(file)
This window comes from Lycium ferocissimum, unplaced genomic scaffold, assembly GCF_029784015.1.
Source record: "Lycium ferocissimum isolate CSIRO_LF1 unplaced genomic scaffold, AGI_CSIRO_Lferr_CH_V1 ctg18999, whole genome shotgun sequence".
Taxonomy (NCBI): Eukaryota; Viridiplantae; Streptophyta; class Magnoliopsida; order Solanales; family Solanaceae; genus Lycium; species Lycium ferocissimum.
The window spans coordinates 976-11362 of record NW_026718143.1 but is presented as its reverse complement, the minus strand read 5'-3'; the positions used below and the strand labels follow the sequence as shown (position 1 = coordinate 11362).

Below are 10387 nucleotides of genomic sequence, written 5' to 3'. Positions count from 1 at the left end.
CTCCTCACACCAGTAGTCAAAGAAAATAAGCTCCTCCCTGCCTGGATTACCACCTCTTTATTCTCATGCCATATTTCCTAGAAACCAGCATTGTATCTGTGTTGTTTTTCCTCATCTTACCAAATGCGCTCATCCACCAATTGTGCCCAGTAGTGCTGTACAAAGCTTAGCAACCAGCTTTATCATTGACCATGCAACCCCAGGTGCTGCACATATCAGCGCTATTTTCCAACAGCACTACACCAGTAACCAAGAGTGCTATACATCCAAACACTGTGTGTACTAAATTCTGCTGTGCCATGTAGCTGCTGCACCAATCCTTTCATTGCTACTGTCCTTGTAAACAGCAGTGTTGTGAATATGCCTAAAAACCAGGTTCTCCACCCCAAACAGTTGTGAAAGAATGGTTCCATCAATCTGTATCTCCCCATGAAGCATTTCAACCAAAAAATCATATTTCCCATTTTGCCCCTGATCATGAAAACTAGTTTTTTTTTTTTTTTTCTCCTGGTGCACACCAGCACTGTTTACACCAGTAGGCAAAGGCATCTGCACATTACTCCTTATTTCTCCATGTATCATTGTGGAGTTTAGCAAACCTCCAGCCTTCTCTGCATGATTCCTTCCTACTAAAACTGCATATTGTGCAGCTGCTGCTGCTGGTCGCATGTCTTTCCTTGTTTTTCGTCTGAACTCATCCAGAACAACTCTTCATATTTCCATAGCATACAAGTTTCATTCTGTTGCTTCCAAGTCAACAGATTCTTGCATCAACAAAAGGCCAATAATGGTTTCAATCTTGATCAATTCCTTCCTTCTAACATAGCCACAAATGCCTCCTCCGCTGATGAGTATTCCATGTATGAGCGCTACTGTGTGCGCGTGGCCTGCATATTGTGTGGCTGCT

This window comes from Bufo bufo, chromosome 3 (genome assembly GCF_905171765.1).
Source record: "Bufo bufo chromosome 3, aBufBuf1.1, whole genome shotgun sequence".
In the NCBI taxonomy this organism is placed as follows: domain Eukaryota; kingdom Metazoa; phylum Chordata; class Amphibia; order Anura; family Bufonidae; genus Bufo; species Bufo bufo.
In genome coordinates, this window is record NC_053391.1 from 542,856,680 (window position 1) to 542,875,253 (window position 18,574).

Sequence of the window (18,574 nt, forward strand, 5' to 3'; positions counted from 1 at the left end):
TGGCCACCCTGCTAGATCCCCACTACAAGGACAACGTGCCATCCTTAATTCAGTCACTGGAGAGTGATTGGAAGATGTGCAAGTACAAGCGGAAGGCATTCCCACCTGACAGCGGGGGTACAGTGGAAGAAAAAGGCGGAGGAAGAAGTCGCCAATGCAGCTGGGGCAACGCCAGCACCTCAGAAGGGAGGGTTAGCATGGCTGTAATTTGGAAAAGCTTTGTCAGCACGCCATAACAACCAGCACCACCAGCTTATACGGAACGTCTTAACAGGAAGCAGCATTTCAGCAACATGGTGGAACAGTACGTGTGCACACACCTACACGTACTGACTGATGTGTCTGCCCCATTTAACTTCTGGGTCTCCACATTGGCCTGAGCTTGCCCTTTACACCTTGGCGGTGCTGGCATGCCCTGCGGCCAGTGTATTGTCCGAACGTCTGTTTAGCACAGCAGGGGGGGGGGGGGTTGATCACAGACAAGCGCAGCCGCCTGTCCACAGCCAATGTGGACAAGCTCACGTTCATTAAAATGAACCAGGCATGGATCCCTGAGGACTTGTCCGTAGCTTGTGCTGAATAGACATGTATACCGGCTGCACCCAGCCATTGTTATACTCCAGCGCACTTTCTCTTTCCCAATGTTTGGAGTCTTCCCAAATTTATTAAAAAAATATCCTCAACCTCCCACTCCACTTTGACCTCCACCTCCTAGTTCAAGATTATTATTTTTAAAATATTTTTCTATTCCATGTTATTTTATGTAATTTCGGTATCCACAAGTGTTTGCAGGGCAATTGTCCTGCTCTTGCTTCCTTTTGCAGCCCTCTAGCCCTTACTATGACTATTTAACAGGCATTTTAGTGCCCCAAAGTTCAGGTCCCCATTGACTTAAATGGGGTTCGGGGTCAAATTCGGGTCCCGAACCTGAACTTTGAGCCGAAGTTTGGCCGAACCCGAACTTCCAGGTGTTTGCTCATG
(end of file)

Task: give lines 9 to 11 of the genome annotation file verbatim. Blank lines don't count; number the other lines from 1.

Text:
In the NCBI taxonomy this organism is placed as follows: domain Eukaryota; kingdom Metazoa; phylum Chordata; class Amphibia; order Anura; family Bufonidae; genus Bufo; species Bufo bufo.
In genome coordinates, this window is record NC_053391.1 from 542,856,680 (window position 1) to 542,875,253 (window position 18,574).

Sequence of the window (18,574 nt, forward strand, 5' to 3'; positions counted from 1 at the left end):